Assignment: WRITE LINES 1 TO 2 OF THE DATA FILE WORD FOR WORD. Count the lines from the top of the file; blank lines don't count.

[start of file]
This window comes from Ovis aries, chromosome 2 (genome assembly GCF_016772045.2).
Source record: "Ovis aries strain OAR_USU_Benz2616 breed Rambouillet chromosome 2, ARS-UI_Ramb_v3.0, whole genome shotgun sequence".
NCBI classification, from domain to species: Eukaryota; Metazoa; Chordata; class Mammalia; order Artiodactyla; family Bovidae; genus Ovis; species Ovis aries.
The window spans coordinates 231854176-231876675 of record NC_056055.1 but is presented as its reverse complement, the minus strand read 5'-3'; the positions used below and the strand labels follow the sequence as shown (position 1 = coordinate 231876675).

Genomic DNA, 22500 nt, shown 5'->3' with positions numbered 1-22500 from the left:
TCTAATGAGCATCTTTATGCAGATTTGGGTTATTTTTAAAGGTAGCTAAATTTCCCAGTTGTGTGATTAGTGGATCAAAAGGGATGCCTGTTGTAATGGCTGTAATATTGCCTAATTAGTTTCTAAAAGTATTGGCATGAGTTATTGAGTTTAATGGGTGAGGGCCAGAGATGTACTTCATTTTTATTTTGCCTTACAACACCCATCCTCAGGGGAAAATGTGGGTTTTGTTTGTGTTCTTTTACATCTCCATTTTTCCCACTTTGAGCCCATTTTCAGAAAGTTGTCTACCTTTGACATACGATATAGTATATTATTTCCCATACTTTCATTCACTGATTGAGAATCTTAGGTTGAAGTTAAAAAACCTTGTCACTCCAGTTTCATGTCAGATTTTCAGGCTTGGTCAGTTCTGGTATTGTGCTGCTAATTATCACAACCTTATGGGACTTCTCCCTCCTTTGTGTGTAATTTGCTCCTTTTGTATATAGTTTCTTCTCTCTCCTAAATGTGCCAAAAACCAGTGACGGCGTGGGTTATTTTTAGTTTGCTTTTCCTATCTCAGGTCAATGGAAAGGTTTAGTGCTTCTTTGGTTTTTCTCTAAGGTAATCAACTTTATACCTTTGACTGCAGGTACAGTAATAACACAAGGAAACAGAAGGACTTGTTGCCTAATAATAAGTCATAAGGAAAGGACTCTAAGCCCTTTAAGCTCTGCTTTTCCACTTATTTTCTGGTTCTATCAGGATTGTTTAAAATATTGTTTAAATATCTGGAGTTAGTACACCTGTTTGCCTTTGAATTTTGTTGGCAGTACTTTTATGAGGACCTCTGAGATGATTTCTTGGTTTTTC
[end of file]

This window comes from Ovis aries, chromosome 2 (genome assembly GCF_016772045.2).
Source record: "Ovis aries strain OAR_USU_Benz2616 breed Rambouillet chromosome 2, ARS-UI_Ramb_v3.0, whole genome shotgun sequence".